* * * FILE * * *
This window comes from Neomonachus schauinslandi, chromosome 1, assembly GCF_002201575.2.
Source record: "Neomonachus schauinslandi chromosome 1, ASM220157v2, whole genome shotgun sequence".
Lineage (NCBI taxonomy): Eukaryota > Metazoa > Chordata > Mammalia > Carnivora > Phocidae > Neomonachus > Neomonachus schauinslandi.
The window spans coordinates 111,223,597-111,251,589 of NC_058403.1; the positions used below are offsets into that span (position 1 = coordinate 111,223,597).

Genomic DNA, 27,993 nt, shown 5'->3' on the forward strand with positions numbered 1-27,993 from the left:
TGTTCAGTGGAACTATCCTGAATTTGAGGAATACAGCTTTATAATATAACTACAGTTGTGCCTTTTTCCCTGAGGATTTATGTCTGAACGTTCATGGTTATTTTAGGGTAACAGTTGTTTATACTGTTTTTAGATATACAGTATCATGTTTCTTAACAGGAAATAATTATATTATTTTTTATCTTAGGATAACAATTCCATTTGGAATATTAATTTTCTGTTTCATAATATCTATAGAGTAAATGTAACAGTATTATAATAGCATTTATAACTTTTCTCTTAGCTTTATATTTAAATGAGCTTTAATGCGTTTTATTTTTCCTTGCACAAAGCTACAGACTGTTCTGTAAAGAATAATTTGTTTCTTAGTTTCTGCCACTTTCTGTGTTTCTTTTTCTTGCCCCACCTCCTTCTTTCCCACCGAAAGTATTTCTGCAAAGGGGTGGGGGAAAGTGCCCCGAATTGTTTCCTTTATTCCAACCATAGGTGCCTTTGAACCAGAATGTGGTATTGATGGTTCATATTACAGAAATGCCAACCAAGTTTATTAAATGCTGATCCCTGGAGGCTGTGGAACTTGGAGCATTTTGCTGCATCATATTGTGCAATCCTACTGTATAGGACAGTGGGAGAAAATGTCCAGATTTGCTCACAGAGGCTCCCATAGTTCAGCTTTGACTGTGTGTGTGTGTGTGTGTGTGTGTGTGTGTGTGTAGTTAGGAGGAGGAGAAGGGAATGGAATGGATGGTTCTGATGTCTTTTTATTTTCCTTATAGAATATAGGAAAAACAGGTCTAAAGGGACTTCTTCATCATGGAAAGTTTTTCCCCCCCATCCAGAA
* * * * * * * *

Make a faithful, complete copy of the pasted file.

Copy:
This window comes from Neomonachus schauinslandi, chromosome 1, assembly GCF_002201575.2.
Source record: "Neomonachus schauinslandi chromosome 1, ASM220157v2, whole genome shotgun sequence".
Lineage (NCBI taxonomy): Eukaryota > Metazoa > Chordata > Mammalia > Carnivora > Phocidae > Neomonachus > Neomonachus schauinslandi.
The window spans coordinates 111,223,597-111,251,589 of NC_058403.1; the positions used below are offsets into that span (position 1 = coordinate 111,223,597).

Genomic DNA, 27,993 nt, shown 5'->3' on the forward strand with positions numbered 1-27,993 from the left:
TGTTCAGTGGAACTATCCTGAATTTGAGGAATACAGCTTTATAATATAACTACAGTTGTGCCTTTTTCCCTGAGGATTTATGTCTGAACGTTCATGGTTATTTTAGGGTAACAGTTGTTTATACTGTTTTTAGATATACAGTATCATGTTTCTTAACAGGAAATAATTATATTATTTTTTATCTTAGGATAACAATTCCATTTGGAATATTAATTTTCTGTTTCATAATATCTATAGAGTAAATGTAACAGTATTATAATAGCATTTATAACTTTTCTCTTAGCTTTATATTTAAATGAGCTTTAATGCGTTTTATTTTTCCTTGCACAAAGCTACAGACTGTTCTGTAAAGAATAATTTGTTTCTTAGTTTCTGCCACTTTCTGTGTTTCTTTTTCTTGCCCCACCTCCTTCTTTCCCACCGAAAGTATTTCTGCAAAGGGGTGGGGGAAAGTGCCCCGAATTGTTTCCTTTATTCCAACCATAGGTGCCTTTGAACCAGAATGTGGTATTGATGGTTCATATTACAGAAATGCCAACCAAGTTTATTAAATGCTGATCCCTGGAGGCTGTGGAACTTGGAGCATTTTGCTGCATCATATTGTGCAATCCTACTGTATAGGACAGTGGGAGAAAATGTCCAGATTTGCTCACAGAGGCTCCCATAGTTCAGCTTTGACTGTGTGTGTGTGTGTGTGTGTGTGTGTGTGTGTGTAGTTAGGAGGAGGAGAAGGGAATGGAATGGATGGTTCTGATGTCTTTTTATTTTCCTTATAGAATATAGGAAAAACAGGTCTAAAGGGACTTCTTCATCATGGAAAGTTTTTCCCCCCCATCCAGAA